What is Event Marketing?

Andrew Strassmore
Andrew Strassmore
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Event marketing is a type of marketing that involves creating and organizing special events to promote a product, service, or brand. Event marketing can be an extremely effective way to build buzz and generate interest in a business.

The objectives of event marketing vary depending on the goals of the company. However, some common objectives include raising awareness, generating leads, and increasing sales. Event marketing can be an important part of any marketing strategy, as it can help to reach new customers and build relationships with existing customers.

Key Traits


Main Tasks of Event Marketing

These are the main 4 tasks of event marketing:

1. To inform the target audience (for example, about the release of a new product). This is the task that the PR-department does by publishing news and press releases in various thematic media, sub-publics, and blogger sites. A separate budget is allocated for this, but it is very difficult to assess the effectiveness of such actions. At the event, we can present the new product/service in more detail, answer all the questions that have arisen, and immediately give the opportunity to use them. It is important not to forget to invite media representatives, who will additionally publish a post-release or review of the event.

Examples: press conference, conference (including online), business breakfast, business meeting for current and potential clients, webinar.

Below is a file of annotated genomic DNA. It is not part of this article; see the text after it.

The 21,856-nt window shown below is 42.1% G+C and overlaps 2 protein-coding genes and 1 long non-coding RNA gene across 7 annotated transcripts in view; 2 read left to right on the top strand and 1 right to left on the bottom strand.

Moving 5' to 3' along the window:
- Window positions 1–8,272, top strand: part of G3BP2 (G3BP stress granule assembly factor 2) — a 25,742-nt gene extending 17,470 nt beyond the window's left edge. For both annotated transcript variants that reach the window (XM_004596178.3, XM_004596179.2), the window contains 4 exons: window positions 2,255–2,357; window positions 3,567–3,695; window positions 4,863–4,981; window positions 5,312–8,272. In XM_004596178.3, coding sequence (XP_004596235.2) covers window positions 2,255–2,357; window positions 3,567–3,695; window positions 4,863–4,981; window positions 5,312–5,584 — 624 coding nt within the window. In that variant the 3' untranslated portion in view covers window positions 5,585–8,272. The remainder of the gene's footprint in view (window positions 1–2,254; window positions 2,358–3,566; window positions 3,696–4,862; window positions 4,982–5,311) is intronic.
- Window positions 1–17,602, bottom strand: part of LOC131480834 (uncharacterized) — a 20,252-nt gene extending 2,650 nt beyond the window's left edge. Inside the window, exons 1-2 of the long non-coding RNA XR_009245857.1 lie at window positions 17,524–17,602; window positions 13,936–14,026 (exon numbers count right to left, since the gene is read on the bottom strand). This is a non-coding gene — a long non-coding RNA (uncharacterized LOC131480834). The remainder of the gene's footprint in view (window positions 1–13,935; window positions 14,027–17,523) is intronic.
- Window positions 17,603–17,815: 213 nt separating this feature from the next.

2. Attraction of new customers, to increase sales. This function is performed by the sales department. If there is a need to sell a certain batch of goods, it can be arranged directly at the target event, organizing an action, and direct sales. It is important to have managers at the event, who will find or attract potential customers, consult them and sell the company's product.

Examples: participation in professional exhibitions, conferences, festivals with a separate stand, BTL, master classes, tastings, etc.

3. To increase brand awareness. Brand awareness can be increased by active participation as a partner of large image events. Sometimes even an off-site participation in an event can anchor your company associatively on the same level as other major companies. This increases brand recognition and reputation. It performs the function of external advertising and promotes the work of the advertising department.

Example: partnership or sponsorship in a major business forum, renting a venue for promotional activities during seasonal festivals.

4. To increase the loyalty of current customers to your company with events organized specifically for customers and partners. We are talking about companies that need to retain and multiply customers. Most often these are B2B services or FMCG sales. In this case, event marketing contributes to the functioning of the department to work with current customers and partners. The main tasks to be accomplished is to encourage the customer to stay with the company, rather than leave for a competitor (given that the competitor itself is actively working to attract your customers). Conventionally, events to support your customers can be divided into those that are useful, and those that bring joy and good emotions.

When creating useful events, you need to think about what other needs and requests of your customers you can meet.

Examples: thematic closed conferences, seminars, networking, webinars and training sessions for customers.

5. Rock the HR brand. The area of responsibility of the event-manager may include the organization of events whose purpose is to increase the loyalty of the current employees and to pump up the HR-brand. This function in a company is performed by the HR-department and an internal PR-manager. But the success of business directly depends on the company's rating not only among competitors, but also on the labor market. That is why active corporate life of a company is a very important aspect which has to be handled by a separate specialist.

Example of events: corporate evenings, team-building, contests and awards, corporate education, sports, foreign language classes, etc.